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HIV-1 infection and perinatal mortality in Zimbabwe.
  1. C G Aiken
  1. Department of Paediatrics, Mpilo Central Hospital, Bulawayo, Zimbabwe.

    Abstract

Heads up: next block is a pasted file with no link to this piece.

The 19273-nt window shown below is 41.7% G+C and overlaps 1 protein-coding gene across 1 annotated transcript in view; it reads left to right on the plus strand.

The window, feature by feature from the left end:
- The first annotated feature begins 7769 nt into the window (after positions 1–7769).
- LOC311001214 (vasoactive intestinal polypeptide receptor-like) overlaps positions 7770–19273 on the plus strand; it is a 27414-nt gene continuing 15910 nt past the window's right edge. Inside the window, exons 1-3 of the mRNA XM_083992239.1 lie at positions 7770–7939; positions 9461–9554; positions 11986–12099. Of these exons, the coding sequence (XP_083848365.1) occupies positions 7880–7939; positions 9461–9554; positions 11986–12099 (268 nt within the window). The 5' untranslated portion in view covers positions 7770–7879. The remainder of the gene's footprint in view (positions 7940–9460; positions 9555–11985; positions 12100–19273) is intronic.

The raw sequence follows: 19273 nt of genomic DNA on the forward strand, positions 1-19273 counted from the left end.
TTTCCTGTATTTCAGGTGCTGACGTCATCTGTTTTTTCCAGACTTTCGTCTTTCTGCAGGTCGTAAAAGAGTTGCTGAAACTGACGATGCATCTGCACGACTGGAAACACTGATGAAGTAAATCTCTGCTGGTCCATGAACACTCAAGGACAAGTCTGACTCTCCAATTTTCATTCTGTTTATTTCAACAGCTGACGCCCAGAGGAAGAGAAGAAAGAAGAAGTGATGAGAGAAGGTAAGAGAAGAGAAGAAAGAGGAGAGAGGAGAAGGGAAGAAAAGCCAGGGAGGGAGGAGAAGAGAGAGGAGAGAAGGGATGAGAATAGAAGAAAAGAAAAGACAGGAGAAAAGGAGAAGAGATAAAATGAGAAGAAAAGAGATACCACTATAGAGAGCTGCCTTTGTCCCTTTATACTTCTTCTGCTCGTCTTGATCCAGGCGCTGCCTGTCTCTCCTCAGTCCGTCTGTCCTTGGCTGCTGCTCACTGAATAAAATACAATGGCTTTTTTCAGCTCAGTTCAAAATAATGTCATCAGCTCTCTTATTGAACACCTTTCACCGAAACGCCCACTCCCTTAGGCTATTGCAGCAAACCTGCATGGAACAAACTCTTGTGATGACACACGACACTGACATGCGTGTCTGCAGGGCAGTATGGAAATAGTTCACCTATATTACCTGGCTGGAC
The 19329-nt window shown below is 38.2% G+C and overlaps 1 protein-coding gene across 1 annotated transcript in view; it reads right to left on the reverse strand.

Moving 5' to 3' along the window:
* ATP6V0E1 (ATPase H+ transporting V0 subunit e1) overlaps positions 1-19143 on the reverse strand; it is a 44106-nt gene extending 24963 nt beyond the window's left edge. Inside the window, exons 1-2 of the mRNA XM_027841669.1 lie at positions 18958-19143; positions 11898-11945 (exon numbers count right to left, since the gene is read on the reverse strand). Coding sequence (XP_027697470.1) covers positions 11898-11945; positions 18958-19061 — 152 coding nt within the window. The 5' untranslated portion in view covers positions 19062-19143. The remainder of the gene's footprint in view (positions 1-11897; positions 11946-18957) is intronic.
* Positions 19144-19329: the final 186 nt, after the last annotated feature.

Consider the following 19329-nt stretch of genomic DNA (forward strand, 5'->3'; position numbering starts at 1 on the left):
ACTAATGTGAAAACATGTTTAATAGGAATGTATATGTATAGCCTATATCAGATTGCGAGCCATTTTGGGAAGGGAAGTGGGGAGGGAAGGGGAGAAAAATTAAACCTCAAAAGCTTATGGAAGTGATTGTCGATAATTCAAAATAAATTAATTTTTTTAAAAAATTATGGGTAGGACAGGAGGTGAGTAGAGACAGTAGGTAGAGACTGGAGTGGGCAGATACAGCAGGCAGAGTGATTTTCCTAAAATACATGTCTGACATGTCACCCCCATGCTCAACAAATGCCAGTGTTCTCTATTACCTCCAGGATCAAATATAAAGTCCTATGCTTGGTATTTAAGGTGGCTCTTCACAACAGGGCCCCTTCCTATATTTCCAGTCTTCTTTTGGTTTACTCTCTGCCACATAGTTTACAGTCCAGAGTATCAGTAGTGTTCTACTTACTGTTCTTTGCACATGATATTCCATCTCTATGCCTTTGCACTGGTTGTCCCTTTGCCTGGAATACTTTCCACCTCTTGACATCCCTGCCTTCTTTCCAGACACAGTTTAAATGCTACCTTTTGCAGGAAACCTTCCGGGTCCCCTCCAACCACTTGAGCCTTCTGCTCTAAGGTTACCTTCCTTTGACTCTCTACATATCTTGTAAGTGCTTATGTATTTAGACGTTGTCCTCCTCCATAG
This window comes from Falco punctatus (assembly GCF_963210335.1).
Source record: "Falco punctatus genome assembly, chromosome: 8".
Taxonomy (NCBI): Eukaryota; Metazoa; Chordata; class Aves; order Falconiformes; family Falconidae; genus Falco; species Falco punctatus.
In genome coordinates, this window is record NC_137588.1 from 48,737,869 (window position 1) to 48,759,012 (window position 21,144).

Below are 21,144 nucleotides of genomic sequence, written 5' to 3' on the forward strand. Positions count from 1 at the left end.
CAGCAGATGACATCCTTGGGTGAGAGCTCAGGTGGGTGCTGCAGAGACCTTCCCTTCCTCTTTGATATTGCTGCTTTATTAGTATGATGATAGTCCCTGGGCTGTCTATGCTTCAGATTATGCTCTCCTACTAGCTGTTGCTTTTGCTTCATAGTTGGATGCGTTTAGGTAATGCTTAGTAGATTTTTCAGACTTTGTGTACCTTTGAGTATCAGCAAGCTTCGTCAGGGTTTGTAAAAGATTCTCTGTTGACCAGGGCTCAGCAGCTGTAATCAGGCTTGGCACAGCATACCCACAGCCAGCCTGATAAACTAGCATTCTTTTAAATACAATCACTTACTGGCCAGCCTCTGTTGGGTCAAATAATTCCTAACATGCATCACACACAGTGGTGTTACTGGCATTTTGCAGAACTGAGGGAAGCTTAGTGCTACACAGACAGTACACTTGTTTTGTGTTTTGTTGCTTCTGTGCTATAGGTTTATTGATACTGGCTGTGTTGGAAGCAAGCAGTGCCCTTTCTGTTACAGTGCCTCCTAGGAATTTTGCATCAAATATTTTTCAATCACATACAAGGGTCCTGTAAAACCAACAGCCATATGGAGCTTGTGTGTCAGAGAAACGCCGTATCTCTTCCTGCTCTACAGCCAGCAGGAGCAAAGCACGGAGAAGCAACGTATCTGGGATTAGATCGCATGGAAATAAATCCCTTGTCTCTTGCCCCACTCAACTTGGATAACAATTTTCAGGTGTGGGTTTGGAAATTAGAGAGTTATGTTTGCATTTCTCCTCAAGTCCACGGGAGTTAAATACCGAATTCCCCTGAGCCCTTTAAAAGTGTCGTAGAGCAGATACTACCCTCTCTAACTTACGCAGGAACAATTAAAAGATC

As part of a survey of the causes of perinatal mortality at Mpilo Maternity Hospital, 220 neonatal deaths and the mothers of 221 stillbirths were tested for HIV-1 antibodies. The HIV positive rate in neonatal deaths was 23.6% (95% confidence interval (CI) 18.0 to 29.2%), significantly higher than 15.4% (95% CI 10.6 to 20.1%) in stillbirths. Perinatal deaths from congenital malformations, birth asphyxia, pregnancy induced hypertension, placental abruption, and oFther non-infectious causes had similar low HIV positive rates averaging 8.1% (95% CI 3.9 to 12.3%). Deaths from septicaemia had a significantly greater rate of 39.3% (95% CI 27.0 to 51.6%) and the highest rate of 72.2% (95% CI 51.5 to 92.9%) was found in deaths from congenital infection other than syphilis, indicating that maternal HIV infection predisposes to neonatal septicaemia and congenital infection. Unexplained stillbirths also had a significantly greater rate of 22.4% (95% CI 10.7 to 34.1%), presumably because some died from unrecognised infection. The rate in deaths from congenital syphilis was 17.4% (95% CI 9.6 to 25.2%), indicating a significant but weak association between these two sexually transmitted diseases in Bulawayo. The rate in deaths from hyaline membrane disease was not significantly greater at 15.0% (95% CI 6.0 to 24.0%). By predisposing to infection, maternal HIV infection was estimated to increase the stillbirth rate by 1.6 times and the neonatal mortality rate by 2.7 times. It predisposed equally to early and late onset neonatal septicaemia, but more to infection from streptococci and staphylococci than from Gram negative enterobacteria. HIV positive deaths from congenital infection had respiratory distress and usually intrauterine growth retardation, hepatosplenomegaly, and congenital pneumonia on lung histology.

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